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ZioMatrix

NMAP filtered ports?

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Hello, another n00b question i dont care. Anyway, I have been exploring Nmap for a while now but there is 1 function i couldn't seem to find. My friend let me do a pen-test sorta deal to his computer. So i typed in the following

nmap -v -f -sV -PN XXX.XXX.XXX.XXX

so using the -f function of fragmenting my packets, the nmap client said it might not work (lol)

using the -sV function to find out what services were running ( recently discovered and passed to me in this forum)

Ans the -PN because the first attempt nmap stated that the computer or target host was rejecting my ping nodes.

So i tried it and got little to no results. Not 1 single port from the scan due to them being "filtered" as nmap put it. It did say however that the host was up and running (good) so what can i do to Un-filter if you will, the ports.

My guess was that the computer was behind a good firewall.

Thanks in advance

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Filtered means that a firewall, filter, or other network obstacle is blocking the port so that Nmap cannot tell whether it is open or closed.

you have guessed correctly. Most home computers nowadays are behind routers or firewalls. Unless there are ports allowed through the router by the administrator of the router, you wont be able to see them in the output of your nmap scan.

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I hence an Nmap update? hopefully, Well thanks for the help but is there anyway to scan for the ports without using nmap? i mean i know people get around this kinda stuff all the time it cant be the only thing that stumps hackers?

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I hence an Nmap update? hopefully, Well thanks for the help but is there anyway to scan for the ports without using nmap? i mean i know people get around this kinda stuff all the time it cant be the only thing that stumps hackers?

Nmap is a decent port scanner... what you're describing isn't a "bug" or problem with it; it's actually giving you more information than most other port scanners I've used. Here's why.

A port can be either open or closed. What nmap calls "filtered" is sometimes also called "STEALTH MODE LOL" (well, minus the LOL) by other firewalls. What this means is that if someone tries to connect to that port, instead of responding with either "Yes, come on in" or "No, get the hell away", the router just simply ignores the request, as if there were no computer there at all. Some security "experts" and folks who write firewall software for Grandma's computer will tell you that this makes your computer ULTRA SECURE, since it CANNOT EVEN BE DETECTED ON TEH INTERTUBES. It's like you are a GHOST NINJA SUPERCOMPUTER that nobody can HAX0R!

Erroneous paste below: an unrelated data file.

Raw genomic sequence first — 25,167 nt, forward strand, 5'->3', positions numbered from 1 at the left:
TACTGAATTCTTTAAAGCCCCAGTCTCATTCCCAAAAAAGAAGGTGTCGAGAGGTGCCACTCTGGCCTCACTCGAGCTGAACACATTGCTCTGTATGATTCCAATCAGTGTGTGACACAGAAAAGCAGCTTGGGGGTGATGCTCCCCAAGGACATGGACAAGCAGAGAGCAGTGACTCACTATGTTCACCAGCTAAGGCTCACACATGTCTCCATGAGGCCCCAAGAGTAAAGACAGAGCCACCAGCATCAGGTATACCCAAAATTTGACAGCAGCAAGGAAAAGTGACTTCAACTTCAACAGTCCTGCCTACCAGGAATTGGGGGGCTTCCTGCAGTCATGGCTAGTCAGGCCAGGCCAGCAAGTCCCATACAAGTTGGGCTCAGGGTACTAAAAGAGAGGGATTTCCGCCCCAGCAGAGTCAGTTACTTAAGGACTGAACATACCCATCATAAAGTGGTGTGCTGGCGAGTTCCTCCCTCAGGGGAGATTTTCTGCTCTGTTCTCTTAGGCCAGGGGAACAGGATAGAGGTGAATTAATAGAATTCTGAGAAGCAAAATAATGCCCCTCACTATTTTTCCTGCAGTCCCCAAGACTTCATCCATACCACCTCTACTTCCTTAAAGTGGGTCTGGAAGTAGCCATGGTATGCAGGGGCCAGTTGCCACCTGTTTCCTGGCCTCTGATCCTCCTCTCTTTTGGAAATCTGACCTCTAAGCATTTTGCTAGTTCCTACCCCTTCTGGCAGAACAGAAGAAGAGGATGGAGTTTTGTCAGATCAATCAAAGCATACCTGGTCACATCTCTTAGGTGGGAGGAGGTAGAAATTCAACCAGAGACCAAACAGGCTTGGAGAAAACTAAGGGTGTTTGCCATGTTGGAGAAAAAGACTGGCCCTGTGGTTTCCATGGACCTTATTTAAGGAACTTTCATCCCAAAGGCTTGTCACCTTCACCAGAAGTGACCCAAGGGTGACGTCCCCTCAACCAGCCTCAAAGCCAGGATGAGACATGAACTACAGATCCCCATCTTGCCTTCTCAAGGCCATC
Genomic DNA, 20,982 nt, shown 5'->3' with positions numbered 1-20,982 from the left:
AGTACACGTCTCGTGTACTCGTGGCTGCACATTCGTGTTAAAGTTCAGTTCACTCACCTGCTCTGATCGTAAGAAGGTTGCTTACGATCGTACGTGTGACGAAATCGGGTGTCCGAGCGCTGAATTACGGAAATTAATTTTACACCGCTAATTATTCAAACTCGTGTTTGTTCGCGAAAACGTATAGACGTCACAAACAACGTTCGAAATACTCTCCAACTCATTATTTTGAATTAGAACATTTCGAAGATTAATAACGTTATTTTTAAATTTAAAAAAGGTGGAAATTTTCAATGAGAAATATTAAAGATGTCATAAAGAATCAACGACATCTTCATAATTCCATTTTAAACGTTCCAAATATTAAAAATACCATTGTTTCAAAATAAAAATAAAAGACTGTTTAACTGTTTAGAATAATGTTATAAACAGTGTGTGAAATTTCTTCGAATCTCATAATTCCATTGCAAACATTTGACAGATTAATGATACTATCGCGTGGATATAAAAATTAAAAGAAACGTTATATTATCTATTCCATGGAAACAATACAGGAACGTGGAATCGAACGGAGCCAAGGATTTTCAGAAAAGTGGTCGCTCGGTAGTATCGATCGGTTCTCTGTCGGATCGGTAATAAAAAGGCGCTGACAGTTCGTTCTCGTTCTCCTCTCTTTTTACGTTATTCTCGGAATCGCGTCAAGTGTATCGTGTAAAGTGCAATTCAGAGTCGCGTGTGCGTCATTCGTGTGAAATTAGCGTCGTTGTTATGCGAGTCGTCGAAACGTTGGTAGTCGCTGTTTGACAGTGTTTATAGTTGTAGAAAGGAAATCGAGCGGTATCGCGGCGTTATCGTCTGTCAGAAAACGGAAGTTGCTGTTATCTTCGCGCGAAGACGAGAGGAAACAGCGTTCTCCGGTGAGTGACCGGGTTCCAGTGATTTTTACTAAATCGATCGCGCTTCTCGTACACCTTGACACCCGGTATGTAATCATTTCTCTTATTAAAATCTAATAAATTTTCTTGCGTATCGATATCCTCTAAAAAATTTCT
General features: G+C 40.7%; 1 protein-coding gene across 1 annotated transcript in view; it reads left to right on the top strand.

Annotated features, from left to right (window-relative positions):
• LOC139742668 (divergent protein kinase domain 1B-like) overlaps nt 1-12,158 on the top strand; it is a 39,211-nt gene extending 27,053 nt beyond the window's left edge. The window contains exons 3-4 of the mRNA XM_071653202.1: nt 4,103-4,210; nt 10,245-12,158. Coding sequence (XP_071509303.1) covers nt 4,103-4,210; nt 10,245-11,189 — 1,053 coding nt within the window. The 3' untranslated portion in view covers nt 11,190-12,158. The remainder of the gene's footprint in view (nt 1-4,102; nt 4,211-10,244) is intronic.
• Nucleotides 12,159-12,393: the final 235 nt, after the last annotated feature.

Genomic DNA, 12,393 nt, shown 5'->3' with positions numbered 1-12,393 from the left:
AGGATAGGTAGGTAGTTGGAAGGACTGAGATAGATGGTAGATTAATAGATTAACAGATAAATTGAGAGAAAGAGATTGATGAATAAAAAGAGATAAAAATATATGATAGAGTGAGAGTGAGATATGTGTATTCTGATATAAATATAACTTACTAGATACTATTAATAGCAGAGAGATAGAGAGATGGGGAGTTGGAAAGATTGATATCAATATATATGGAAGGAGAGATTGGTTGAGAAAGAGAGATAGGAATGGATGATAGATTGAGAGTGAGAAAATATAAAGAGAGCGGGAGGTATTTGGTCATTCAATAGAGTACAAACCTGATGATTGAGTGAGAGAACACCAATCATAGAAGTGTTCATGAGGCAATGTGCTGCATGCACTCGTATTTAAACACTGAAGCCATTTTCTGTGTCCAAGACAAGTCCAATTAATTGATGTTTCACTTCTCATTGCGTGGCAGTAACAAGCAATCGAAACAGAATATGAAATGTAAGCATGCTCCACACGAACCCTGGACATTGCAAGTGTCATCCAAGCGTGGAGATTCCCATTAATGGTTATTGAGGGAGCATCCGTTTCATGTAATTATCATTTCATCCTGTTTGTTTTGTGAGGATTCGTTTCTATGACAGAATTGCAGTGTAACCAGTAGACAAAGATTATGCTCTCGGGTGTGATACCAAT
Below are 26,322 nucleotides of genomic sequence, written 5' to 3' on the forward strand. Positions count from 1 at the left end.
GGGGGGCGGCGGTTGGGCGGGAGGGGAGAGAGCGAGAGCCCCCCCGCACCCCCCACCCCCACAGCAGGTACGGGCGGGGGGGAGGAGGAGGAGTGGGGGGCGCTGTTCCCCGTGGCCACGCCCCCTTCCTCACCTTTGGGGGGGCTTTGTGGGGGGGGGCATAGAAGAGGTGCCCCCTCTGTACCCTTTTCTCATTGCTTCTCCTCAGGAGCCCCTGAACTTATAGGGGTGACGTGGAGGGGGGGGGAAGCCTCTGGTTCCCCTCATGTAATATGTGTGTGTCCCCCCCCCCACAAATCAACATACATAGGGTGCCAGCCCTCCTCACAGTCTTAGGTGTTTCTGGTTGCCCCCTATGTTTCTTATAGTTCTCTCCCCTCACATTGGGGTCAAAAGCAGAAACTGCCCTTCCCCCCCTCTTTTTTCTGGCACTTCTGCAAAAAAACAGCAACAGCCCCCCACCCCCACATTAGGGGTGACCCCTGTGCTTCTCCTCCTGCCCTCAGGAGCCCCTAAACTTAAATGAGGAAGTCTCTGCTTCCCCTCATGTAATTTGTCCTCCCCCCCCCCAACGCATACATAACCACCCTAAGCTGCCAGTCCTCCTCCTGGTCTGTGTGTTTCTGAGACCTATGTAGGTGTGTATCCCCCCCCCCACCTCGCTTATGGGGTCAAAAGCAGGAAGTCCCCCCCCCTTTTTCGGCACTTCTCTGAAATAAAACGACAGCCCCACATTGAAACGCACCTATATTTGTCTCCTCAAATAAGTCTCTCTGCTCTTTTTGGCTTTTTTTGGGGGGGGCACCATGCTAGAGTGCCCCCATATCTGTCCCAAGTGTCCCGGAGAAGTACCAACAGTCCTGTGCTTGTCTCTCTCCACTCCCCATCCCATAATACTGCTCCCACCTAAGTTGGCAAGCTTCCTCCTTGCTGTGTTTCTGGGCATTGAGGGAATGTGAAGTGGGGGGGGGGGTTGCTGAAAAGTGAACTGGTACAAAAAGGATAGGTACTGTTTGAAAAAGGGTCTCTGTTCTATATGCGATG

I've used a few port scanning programs besides nmap, and what they tend to do is only report a positive response (e.g. computer responded to a ping, port shows as open, etc...). What nmap does is it lets you know that, "Hey, I know there is a computer there, but there is some kind of firewalling going on for this port, since it didn't respond properly to my request." If you have a STEALTH HACKER MODE computer, but still have open ports or respond to pings, then the SUPER EXTREME STEALTH OPERATIONAL MODE is just kind of frivolous and may slow down some legitimate services.

There are enough other ways that someone can verify that your computer exists. If you're playing an online game, posting on web forums, using IM software, or doing any of a number of other things that use your IP address, then someone knows you're there. The trick is to make sure your own box/network is properly secured; that way, it won't matter whether or not someone knows you're there... they still won't be able to get in.

Free tip: when doing a port scan, include TCP port 113 (IDENT). This is a service that is still used by some legitimate programs, and many firewalls simply block (i.e. properly respond with a "No, nothing here") instead of ignoring a request on this port to avoid slowing down a server (waiting for the connect request to time out). One "closed" port is enough to verify a live IP address, even if other stuff doesn't respond. :)

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Haha both helpful and humorous. Anyway, i like the feed back and to mirrorshades what you said about if the IP is active, thats not a real problem but thanks for bringing up. I looked more into nmap and how to get the so called "filtered ports" open. Im not sure how the process goes and im not sure if this is "new thread" worthy. Packet forging? This is only a theory so dont take it out of context because this is only from 2hrs of research on it. If there is a way using WinInject ( packet forging tool) to make a simple "legit" packet that a firewall would read as regular traffic, To maybe encode your own port scanning script or something that possibly connects itself through nmap or even email's you the results? This process would be far beyond my skill, just wondering if it's possible

post-14436-1206891088.jpg

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Is this Linux based?? because the tar.gz thing makes it seem that way

Edited by ZioMatrix
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